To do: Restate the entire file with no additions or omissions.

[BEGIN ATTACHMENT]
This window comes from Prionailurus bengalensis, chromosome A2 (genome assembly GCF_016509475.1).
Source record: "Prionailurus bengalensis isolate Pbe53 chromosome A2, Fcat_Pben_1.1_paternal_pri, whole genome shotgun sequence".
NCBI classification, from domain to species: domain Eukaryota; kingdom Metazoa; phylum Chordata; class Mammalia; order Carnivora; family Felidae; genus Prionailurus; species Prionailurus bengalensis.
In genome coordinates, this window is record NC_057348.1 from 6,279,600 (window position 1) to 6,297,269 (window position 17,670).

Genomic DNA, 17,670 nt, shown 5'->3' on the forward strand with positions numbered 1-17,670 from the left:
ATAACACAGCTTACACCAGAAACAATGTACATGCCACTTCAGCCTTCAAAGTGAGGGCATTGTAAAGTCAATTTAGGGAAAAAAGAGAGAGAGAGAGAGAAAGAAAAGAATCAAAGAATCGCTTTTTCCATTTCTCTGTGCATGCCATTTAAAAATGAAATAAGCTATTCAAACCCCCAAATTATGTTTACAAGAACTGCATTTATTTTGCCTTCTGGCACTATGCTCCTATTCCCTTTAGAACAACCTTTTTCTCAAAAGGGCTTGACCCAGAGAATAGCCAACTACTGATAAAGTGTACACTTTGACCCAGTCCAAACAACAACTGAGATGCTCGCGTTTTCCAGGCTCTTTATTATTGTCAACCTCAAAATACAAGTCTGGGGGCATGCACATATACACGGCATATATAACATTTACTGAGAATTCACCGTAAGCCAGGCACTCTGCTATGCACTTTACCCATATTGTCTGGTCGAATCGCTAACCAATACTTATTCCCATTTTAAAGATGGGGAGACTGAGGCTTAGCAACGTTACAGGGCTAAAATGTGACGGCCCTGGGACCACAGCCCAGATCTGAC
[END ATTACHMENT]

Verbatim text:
This window comes from Prionailurus bengalensis, chromosome A2 (genome assembly GCF_016509475.1).
Source record: "Prionailurus bengalensis isolate Pbe53 chromosome A2, Fcat_Pben_1.1_paternal_pri, whole genome shotgun sequence".
NCBI classification, from domain to species: domain Eukaryota; kingdom Metazoa; phylum Chordata; class Mammalia; order Carnivora; family Felidae; genus Prionailurus; species Prionailurus bengalensis.
In genome coordinates, this window is record NC_057348.1 from 6,279,600 (window position 1) to 6,297,269 (window position 17,670).

Genomic DNA, 17,670 nt, shown 5'->3' on the forward strand with positions numbered 1-17,670 from the left:
ATAACACAGCTTACACCAGAAACAATGTACATGCCACTTCAGCCTTCAAAGTGAGGGCATTGTAAAGTCAATTTAGGGAAAAAAGAGAGAGAGAGAGAGAAAGAAAAGAATCAAAGAATCGCTTTTTCCATTTCTCTGTGCATGCCATTTAAAAATGAAATAAGCTATTCAAACCCCCAAATTATGTTTACAAGAACTGCATTTATTTTGCCTTCTGGCACTATGCTCCTATTCCCTTTAGAACAACCTTTTTCTCAAAAGGGCTTGACCCAGAGAATAGCCAACTACTGATAAAGTGTACACTTTGACCCAGTCCAAACAACAACTGAGATGCTCGCGTTTTCCAGGCTCTTTATTATTGTCAACCTCAAAATACAAGTCTGGGGGCATGCACATATACACGGCATATATAACATTTACTGAGAATTCACCGTAAGCCAGGCACTCTGCTATGCACTTTACCCATATTGTCTGGTCGAATCGCTAACCAATACTTATTCCCATTTTAAAGATGGGGAGACTGAGGCTTAGCAACGTTACAGGGCTAAAATGTGACGGCCCTGGGACCACAGCCCAGATCTGAC